I wish you a good year and hope to see you at many of these events.

Vitaly Komar Visits University of Illinois

The Russian and East European Center was pleased to host a visit by renowned artist Vitaly Komar in September.  Founders of the Sots Art movement, Komar and his collaborator Alexander Melamid were among the best known post-war Soviet dissident artists when they emigrated to Israel in 1977 and New York the following year.  During the last two decades in America, their international acclaim has grown as they have continued to explore and challenge the conventional boundaries and definitions of art and our perception of national mythologies and political iconography.  

Komar’s CAS/Millercomm lecture, “Revolutionary Icons: Washington and Lenin in American and Soviet Art,” on the evening of September 23 treated the audience of over 250 people to an entertaining and thought-provoking slide presentation.  Komar discussed his and Melamid’s approach to the two figures whose images have transcended their political identities towards a mythological status.  Komar and Melamid’s paintings generally place Lenin, Washington, and other leaders like Stalin in unusual settings, playing on popular images of these figures.  For example, Lenin with outstretched hand hails a taxi in front of McDonald’s in downtown New York; Washington as “father of the nation” coddles a bare-bottomed, bald eagle-headed baby.  The audience’s reactions attested to the artists’ ability to provoke both laughter and thought through their works, as he demonstrated some surprising correlations between the representations of political messages and historical figures in American and Soviet art.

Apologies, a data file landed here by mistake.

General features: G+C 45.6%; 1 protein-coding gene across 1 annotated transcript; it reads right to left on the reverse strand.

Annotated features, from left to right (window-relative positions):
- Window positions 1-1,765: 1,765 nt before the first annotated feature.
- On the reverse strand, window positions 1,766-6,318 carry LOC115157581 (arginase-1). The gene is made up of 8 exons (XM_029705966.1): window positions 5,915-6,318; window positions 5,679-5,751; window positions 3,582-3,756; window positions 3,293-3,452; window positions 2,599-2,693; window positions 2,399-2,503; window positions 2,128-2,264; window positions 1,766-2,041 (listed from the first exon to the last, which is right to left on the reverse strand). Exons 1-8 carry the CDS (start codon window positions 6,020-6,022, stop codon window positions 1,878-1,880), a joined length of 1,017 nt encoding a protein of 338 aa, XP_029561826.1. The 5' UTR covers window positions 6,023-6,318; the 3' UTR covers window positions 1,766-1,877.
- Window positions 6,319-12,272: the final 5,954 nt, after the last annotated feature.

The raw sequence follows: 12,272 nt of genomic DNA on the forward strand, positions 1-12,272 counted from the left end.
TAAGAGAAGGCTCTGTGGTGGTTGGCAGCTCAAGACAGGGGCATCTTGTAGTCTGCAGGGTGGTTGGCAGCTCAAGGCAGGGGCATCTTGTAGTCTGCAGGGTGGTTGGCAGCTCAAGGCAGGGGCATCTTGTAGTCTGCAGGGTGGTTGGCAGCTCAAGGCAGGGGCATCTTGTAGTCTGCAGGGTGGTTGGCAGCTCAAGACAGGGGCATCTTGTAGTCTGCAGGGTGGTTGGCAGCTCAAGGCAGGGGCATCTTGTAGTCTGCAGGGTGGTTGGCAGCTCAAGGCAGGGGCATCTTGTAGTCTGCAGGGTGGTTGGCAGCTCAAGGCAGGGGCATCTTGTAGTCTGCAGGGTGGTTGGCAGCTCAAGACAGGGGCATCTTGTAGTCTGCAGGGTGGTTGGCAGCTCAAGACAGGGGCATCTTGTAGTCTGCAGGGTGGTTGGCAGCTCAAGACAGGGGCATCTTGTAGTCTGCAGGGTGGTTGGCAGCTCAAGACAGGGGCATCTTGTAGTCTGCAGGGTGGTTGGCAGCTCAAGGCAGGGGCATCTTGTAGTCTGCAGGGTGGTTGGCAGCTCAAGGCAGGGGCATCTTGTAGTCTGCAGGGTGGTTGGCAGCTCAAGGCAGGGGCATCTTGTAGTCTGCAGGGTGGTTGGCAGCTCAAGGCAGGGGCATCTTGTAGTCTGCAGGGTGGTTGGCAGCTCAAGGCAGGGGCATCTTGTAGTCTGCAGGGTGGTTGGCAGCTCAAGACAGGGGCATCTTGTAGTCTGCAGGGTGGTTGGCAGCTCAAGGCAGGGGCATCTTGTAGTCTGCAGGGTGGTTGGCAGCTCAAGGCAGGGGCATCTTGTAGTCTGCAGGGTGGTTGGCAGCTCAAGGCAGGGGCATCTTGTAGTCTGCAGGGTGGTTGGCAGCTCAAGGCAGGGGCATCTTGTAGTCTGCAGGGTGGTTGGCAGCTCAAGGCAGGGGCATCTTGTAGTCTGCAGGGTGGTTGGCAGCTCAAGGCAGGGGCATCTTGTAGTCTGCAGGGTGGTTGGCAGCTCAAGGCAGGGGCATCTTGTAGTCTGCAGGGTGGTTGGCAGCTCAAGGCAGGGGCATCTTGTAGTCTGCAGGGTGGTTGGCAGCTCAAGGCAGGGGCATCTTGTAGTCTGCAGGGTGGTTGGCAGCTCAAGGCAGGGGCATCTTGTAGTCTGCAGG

The following afternoon, Komar led an IPRH seminar entitled “Komar and Melamid: From Sots Art to Eco-Collaboration with Animals,” in which he discussed several projects that he and Melamid have produced over the years.  First, he traced the development of “Sots Art,” a sort of hybrid of Soviet Socialist Realism and American Pop Art, and its reception in Soviet Russia.  Next, Komar described their “soul business” in New York and told an anecdote about buying and re-selling Andy Warhol’s soul.  Komar then gave an account of a staged “archaeological dig” on the island of Crete that unearthed the mythical minotaur.  He also explained the process behind their series of “Most Wanted” and “Least Wanted” paintings, for which Komar and Melamid used the results of polls designed to determine the tastes of the people of various nations.  Finally, Komar discussed their latest project--collaborations with elephants in Thailand and a chimpanzee in Moscow’s Red Square.